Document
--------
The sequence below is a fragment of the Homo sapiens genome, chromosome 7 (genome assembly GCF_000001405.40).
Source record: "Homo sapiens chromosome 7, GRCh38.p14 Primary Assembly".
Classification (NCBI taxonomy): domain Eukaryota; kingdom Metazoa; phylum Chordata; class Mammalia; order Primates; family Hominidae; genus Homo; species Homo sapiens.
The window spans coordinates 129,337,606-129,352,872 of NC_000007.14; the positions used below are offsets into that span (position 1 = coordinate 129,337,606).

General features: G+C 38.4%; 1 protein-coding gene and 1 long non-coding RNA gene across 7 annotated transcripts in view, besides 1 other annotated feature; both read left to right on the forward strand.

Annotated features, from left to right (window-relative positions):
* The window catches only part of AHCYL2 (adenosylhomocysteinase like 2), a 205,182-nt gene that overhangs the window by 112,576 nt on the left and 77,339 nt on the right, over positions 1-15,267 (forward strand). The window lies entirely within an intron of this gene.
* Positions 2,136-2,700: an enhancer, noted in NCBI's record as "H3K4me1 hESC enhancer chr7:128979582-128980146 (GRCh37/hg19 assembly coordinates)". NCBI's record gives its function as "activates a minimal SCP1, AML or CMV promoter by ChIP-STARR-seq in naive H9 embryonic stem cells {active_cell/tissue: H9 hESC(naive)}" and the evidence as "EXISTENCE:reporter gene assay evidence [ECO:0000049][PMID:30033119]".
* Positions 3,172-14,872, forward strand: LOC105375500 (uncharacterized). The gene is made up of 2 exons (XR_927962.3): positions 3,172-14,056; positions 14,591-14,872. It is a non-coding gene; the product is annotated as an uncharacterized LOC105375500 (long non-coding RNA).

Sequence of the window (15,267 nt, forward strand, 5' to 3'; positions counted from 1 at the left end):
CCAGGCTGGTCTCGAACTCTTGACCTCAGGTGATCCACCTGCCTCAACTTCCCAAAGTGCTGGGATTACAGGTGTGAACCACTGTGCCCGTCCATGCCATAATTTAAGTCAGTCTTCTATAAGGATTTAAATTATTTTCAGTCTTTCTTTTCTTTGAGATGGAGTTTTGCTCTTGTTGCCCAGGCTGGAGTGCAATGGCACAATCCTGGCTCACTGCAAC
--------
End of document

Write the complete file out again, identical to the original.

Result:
The sequence below is a fragment of the Homo sapiens genome, chromosome 7 (genome assembly GCF_000001405.40).
Source record: "Homo sapiens chromosome 7, GRCh38.p14 Primary Assembly".
Classification (NCBI taxonomy): domain Eukaryota; kingdom Metazoa; phylum Chordata; class Mammalia; order Primates; family Hominidae; genus Homo; species Homo sapiens.
The window spans coordinates 129,337,606-129,352,872 of NC_000007.14; the positions used below are offsets into that span (position 1 = coordinate 129,337,606).

General features: G+C 38.4%; 1 protein-coding gene and 1 long non-coding RNA gene across 7 annotated transcripts in view, besides 1 other annotated feature; both read left to right on the forward strand.

Annotated features, from left to right (window-relative positions):
* The window catches only part of AHCYL2 (adenosylhomocysteinase like 2), a 205,182-nt gene that overhangs the window by 112,576 nt on the left and 77,339 nt on the right, over positions 1-15,267 (forward strand). The window lies entirely within an intron of this gene.
* Positions 2,136-2,700: an enhancer, noted in NCBI's record as "H3K4me1 hESC enhancer chr7:128979582-128980146 (GRCh37/hg19 assembly coordinates)". NCBI's record gives its function as "activates a minimal SCP1, AML or CMV promoter by ChIP-STARR-seq in naive H9 embryonic stem cells {active_cell/tissue: H9 hESC(naive)}" and the evidence as "EXISTENCE:reporter gene assay evidence [ECO:0000049][PMID:30033119]".
* Positions 3,172-14,872, forward strand: LOC105375500 (uncharacterized). The gene is made up of 2 exons (XR_927962.3): positions 3,172-14,056; positions 14,591-14,872. It is a non-coding gene; the product is annotated as an uncharacterized LOC105375500 (long non-coding RNA).

Sequence of the window (15,267 nt, forward strand, 5' to 3'; positions counted from 1 at the left end):
CCAGGCTGGTCTCGAACTCTTGACCTCAGGTGATCCACCTGCCTCAACTTCCCAAAGTGCTGGGATTACAGGTGTGAACCACTGTGCCCGTCCATGCCATAATTTAAGTCAGTCTTCTATAAGGATTTAAATTATTTTCAGTCTTTCTTTTCTTTGAGATGGAGTTTTGCTCTTGTTGCCCAGGCTGGAGTGCAATGGCACAATCCTGGCTCACTGCAAC